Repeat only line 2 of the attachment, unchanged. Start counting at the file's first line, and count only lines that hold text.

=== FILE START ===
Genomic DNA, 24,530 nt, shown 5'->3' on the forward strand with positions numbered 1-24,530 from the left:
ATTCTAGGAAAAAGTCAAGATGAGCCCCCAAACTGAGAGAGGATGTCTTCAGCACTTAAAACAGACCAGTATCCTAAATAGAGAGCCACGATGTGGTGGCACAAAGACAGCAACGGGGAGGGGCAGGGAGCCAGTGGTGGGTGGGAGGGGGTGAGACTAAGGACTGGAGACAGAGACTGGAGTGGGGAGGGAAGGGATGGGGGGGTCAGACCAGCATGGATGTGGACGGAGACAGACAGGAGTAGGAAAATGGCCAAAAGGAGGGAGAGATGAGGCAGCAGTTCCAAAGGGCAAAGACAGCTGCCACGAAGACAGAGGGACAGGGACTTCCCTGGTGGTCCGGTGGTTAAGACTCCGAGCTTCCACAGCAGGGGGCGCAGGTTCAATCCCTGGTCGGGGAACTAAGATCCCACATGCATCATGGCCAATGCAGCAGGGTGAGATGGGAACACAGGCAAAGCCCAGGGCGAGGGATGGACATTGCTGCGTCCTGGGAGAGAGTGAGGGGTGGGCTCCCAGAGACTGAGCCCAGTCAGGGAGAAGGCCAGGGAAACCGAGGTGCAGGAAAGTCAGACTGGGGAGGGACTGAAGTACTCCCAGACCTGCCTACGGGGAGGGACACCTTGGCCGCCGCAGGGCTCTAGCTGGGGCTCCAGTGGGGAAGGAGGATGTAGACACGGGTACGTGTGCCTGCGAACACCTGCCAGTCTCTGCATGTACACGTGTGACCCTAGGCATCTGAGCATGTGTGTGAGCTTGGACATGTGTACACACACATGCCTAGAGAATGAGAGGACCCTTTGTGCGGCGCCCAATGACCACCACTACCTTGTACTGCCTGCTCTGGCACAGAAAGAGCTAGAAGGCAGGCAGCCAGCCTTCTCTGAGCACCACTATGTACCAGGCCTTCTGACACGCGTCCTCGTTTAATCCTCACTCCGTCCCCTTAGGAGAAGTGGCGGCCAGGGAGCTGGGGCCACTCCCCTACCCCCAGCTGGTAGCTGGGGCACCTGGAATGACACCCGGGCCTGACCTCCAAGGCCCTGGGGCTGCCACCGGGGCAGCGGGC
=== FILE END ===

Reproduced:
ATTCTAGGAAAAAGTCAAGATGAGCCCCCAAACTGAGAGAGGATGTCTTCAGCACTTAAAACAGACCAGTATCCTAAATAGAGAGCCACGATGTGGTGGCACAAAGACAGCAACGGGGAGGGGCAGGGAGCCAGTGGTGGGTGGGAGGGGGTGAGACTAAGGACTGGAGACAGAGACTGGAGTGGGGAGGGAAGGGATGGGGGGGTCAGACCAGCATGGATGTGGACGGAGACAGACAGGAGTAGGAAAATGGCCAAAAGGAGGGAGAGATGAGGCAGCAGTTCCAAAGGGCAAAGACAGCTGCCACGAAGACAGAGGGACAGGGACTTCCCTGGTGGTCCGGTGGTTAAGACTCCGAGCTTCCACAGCAGGGGGCGCAGGTTCAATCCCTGGTCGGGGAACTAAGATCCCACATGCATCATGGCCAATGCAGCAGGGTGAGATGGGAACACAGGCAAAGCCCAGGGCGAGGGATGGACATTGCTGCGTCCTGGGAGAGAGTGAGGGGTGGGCTCCCAGAGACTGAGCCCAGTCAGGGAGAAGGCCAGGGAAACCGAGGTGCAGGAAAGTCAGACTGGGGAGGGACTGAAGTACTCCCAGACCTGCCTACGGGGAGGGACACCTTGGCCGCCGCAGGGCTCTAGCTGGGGCTCCAGTGGGGAAGGAGGATGTAGACACGGGTACGTGTGCCTGCGAACACCTGCCAGTCTCTGCATGTACACGTGTGACCCTAGGCATCTGAGCATGTGTGTGAGCTTGGACATGTGTACACACACATGCCTAGAGAATGAGAGGACCCTTTGTGCGGCGCCCAATGACCACCACTACCTTGTACTGCCTGCTCTGGCACAGAAAGAGCTAGAAGGCAGGCAGCCAGCCTTCTCTGAGCACCACTATGTACCAGGCCTTCTGACACGCGTCCTCGTTTAATCCTCACTCCGTCCCCTTAGGAGAAGTGGCGGCCAGGGAGCTGGGGCCACTCCCCTACCCCCAGCTGGTAGCTGGGGCACCTGGAATGACACCCGGGCCTGACCTCCAAGGCCCTGGGGCTGCCACCGGGGCAGCGGGC